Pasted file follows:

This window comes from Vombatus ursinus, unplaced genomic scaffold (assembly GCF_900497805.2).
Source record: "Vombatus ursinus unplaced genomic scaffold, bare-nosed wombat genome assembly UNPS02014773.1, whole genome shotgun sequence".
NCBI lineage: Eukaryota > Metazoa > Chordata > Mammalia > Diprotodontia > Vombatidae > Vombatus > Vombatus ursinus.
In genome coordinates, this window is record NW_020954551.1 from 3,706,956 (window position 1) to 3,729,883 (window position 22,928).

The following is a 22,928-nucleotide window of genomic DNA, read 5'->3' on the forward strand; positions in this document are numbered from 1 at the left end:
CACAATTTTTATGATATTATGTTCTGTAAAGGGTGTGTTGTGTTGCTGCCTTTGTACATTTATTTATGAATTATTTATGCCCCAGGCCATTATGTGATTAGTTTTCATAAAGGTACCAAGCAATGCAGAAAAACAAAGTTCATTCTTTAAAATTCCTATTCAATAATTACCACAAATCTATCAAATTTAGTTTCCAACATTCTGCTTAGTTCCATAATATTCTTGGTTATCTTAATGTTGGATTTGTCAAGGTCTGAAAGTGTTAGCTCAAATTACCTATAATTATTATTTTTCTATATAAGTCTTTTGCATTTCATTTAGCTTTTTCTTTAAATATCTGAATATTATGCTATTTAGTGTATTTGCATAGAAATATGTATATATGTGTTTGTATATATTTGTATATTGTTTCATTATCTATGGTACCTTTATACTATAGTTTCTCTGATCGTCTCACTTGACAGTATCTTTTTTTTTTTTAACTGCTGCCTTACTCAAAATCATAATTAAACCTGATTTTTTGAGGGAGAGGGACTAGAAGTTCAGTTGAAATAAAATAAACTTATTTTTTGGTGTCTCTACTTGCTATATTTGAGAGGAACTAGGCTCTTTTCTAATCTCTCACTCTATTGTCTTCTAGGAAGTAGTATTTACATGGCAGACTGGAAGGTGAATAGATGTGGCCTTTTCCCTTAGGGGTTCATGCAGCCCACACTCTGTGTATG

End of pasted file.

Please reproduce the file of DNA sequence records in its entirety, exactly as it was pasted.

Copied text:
This window comes from Vombatus ursinus, unplaced genomic scaffold (assembly GCF_900497805.2).
Source record: "Vombatus ursinus unplaced genomic scaffold, bare-nosed wombat genome assembly UNPS02014773.1, whole genome shotgun sequence".
NCBI lineage: Eukaryota > Metazoa > Chordata > Mammalia > Diprotodontia > Vombatidae > Vombatus > Vombatus ursinus.
In genome coordinates, this window is record NW_020954551.1 from 3,706,956 (window position 1) to 3,729,883 (window position 22,928).

The following is a 22,928-nucleotide window of genomic DNA, read 5'->3' on the forward strand; positions in this document are numbered from 1 at the left end:
CACAATTTTTATGATATTATGTTCTGTAAAGGGTGTGTTGTGTTGCTGCCTTTGTACATTTATTTATGAATTATTTATGCCCCAGGCCATTATGTGATTAGTTTTCATAAAGGTACCAAGCAATGCAGAAAAACAAAGTTCATTCTTTAAAATTCCTATTCAATAATTACCACAAATCTATCAAATTTAGTTTCCAACATTCTGCTTAGTTCCATAATATTCTTGGTTATCTTAATGTTGGATTTGTCAAGGTCTGAAAGTGTTAGCTCAAATTACCTATAATTATTATTTTTCTATATAAGTCTTTTGCATTTCATTTAGCTTTTTCTTTAAATATCTGAATATTATGCTATTTAGTGTATTTGCATAGAAATATGTATATATGTGTTTGTATATATTTGTATATTGTTTCATTATCTATGGTACCTTTATACTATAGTTTCTCTGATCGTCTCACTTGACAGTATCTTTTTTTTTTTTAACTGCTGCCTTACTCAAAATCATAATTAAACCTGATTTTTTGAGGGAGAGGGACTAGAAGTTCAGTTGAAATAAAATAAACTTATTTTTTGGTGTCTCTACTTGCTATATTTGAGAGGAACTAGGCTCTTTTCTAATCTCTCACTCTATTGTCTTCTAGGAAGTAGTATTTACATGGCAGACTGGAAGGTGAATAGATGTGGCCTTTTCCCTTAGGGGTTCATGCAGCCCACACTCTGTGTATG